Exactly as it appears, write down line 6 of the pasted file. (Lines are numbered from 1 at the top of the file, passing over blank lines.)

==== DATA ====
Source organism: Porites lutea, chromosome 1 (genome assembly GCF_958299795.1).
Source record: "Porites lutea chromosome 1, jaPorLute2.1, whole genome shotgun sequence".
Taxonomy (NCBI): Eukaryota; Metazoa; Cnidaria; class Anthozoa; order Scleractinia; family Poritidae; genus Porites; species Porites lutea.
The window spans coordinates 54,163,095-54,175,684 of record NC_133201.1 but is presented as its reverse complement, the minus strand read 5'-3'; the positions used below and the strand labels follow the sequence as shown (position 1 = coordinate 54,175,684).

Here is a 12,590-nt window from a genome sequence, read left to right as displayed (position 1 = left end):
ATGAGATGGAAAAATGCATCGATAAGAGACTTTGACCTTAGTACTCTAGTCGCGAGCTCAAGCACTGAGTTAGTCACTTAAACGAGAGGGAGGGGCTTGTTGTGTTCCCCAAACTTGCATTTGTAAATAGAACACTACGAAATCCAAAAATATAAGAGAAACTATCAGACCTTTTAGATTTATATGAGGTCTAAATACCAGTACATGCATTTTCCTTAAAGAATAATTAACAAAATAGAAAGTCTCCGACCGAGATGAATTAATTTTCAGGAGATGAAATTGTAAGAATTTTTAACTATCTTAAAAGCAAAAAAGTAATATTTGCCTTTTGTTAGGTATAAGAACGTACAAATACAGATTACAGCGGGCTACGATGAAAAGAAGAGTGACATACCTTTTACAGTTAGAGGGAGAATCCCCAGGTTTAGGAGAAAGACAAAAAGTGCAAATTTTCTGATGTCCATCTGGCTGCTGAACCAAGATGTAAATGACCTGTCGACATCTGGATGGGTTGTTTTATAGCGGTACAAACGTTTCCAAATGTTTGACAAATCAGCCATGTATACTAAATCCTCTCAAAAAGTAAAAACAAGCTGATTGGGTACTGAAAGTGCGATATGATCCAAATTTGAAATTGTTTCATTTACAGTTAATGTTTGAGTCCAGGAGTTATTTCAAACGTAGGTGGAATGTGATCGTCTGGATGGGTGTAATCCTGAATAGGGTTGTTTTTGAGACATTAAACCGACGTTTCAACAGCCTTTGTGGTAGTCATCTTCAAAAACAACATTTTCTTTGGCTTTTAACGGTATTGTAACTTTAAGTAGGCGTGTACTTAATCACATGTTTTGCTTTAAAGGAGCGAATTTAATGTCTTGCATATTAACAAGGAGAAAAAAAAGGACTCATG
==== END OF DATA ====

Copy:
ATGAGATGGAAAAATGCATCGATAAGAGACTTTGACCTTAGTACTCTAGTCGCGAGCTCAAGCACTGAGTTAGTCACTTAAACGAGAGGGAGGGGCTTGTTGTGTTCCCCAAACTTGCATTTGTAAATAGAACACTACGAAATCCAAAAATATAAGAGAAACTATCAGACCTTTTAGATTTATATGAGGTCTAAATACCAGTACATGCATTTTCCTTAAAGAATAATTAACAAAATAGAAAGTCTCCGACCGAGATGAATTAATTTTCAGGAGATGAAATTGTAAGAATTTTTAACTATCTTAAAAGCAAAAAAGTAATATTTGCCTTTTGTTAGGTATAAGAACGTACAAATACAGATTACAGCGGGCTACGATGAAAAGAAGAGTGACATACCTTTTACAGTTAGAGGGAGAATCCCCAGGTTTAGGAGAAAGACAAAAAGTGCAAATTTTCTGATGTCCATCTGGCTGCTGAACCAAGATGTAAATGACCTGTCGACATCTGGATGGGTTGTTTTATAGCGGTACAAACGTTTCCAAATGTTTGACAAATCAGCCATGTATACTAAATCCTCTCAAAAAGTAAAAACAAGCTGATTGGGTACTGAAAGTGCGATATGATCCAAATTTGAAATTGTTTCATTTACAGTTAATGTTTGAGTCCAGGAGTTATTTCAAACGTAGGTGGAATGTGATCGTCTGGATGGGTGTAATCCTGAATAGGGTTGTTTTTGAGACATTAAACCGACGTTTCAACAGCCTTTGTGGTAGTCATCTTCAAAAACAACATTTTCTTTGGCTTTTAACGGTATTGTAACTTTAAGTAGGCGTGTACTTAATCACATGTTTTGCTTTAAAGGAGCGAATTTAATGTCTTGCATATTAACAAGGAGAAAAAAAAGGACTCATG